If one already knows which race and class they want to play as there's very little left to do. They need only fill out a few numbers based on dice rolls and charts and choose some spells or skills. Within minutes one will be ready to start their adventure.

4 Pathfinder: Clarity

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When it comes to Clarity of rules Pathfinder has a clear upper hand over Dungeons & Dragons. Dungeons & Dragons has a lot of vagaries and non-specific in its rule system. This allows for a war creative space but it can also wait a lot of time when DM's and players disagree about interpretations of the rules.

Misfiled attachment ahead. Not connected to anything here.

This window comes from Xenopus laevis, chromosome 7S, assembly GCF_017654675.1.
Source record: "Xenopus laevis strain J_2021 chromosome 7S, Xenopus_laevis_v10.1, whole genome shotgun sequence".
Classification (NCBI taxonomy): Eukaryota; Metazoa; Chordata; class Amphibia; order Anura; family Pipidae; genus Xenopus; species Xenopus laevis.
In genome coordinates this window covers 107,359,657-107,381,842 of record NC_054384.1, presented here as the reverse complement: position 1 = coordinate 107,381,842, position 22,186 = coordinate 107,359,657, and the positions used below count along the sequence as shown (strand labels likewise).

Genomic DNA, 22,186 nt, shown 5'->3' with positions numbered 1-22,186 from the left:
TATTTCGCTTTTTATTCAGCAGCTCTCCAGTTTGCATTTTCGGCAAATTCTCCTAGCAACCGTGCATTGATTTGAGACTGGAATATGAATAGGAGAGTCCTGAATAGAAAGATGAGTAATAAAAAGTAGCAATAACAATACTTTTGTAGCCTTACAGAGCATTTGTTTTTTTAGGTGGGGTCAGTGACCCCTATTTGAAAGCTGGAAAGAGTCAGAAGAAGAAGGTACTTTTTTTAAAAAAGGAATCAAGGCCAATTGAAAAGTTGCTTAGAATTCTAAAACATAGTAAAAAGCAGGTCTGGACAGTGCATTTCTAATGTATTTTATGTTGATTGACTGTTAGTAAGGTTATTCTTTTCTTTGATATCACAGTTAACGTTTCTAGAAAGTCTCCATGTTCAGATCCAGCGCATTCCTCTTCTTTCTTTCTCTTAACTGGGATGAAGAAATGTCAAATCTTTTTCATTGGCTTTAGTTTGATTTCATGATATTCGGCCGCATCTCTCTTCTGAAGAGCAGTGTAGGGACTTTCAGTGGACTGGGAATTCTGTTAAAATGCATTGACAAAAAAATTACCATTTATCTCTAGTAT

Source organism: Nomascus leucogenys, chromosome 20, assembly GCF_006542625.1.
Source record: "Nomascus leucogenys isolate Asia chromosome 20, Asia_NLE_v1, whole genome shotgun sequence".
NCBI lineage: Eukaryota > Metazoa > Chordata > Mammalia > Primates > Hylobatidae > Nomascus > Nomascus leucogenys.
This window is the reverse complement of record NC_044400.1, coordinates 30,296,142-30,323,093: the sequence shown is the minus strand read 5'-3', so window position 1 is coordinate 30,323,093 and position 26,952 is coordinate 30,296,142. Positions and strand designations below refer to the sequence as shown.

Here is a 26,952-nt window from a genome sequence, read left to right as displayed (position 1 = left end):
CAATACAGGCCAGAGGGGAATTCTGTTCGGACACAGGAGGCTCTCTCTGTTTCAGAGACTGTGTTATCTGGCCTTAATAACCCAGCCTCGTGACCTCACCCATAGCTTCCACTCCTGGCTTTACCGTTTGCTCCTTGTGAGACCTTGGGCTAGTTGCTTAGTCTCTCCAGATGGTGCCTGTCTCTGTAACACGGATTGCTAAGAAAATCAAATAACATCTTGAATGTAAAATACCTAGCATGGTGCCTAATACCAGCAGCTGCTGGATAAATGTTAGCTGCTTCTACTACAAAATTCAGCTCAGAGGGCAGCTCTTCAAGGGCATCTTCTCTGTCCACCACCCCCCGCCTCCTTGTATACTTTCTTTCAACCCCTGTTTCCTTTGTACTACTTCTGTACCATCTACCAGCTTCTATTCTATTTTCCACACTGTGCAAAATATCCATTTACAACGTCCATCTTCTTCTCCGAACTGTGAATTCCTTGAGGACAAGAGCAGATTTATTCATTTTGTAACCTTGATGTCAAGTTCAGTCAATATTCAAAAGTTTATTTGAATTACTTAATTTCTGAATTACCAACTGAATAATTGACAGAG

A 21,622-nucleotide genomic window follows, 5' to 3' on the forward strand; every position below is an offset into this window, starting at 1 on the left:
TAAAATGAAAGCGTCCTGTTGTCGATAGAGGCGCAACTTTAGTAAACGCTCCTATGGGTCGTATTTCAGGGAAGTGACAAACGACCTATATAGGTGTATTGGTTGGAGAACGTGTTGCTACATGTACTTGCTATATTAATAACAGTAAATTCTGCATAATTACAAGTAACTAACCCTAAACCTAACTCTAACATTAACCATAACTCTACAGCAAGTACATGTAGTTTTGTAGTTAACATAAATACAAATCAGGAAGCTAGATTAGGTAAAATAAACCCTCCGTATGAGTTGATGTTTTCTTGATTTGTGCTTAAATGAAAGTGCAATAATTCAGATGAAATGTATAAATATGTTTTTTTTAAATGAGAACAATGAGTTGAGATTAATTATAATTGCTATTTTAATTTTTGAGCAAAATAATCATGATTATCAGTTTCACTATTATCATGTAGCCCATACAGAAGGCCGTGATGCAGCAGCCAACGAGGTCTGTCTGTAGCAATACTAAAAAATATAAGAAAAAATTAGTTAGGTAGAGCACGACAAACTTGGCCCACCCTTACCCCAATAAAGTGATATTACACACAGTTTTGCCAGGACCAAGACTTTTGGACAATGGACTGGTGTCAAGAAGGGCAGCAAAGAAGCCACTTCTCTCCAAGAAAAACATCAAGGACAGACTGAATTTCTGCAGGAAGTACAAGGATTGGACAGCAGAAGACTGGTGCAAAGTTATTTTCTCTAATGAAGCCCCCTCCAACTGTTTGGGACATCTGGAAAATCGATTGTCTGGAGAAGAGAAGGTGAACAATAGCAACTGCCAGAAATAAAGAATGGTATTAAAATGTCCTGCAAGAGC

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If one is ready to step away from ruled wiring Pathfinder is an excellent option. When the rules are so precisely written and there's nothing left to chance there's no room for interpretation or debate.

3 D&D: Role Playing

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With D&D's more open-ended rules there is more room to allow players to create their reality through role-playing. If one would rather spend their time discussing what their character would the party give in his or her personality rather than relying on heavy-handed rule Dungeons & Dragons wins in this arena.

There is an infinite World of possibility available to players and Dungeon Masters. Dungeons & Dragons provide a loose framework on which one can build their own fantasy.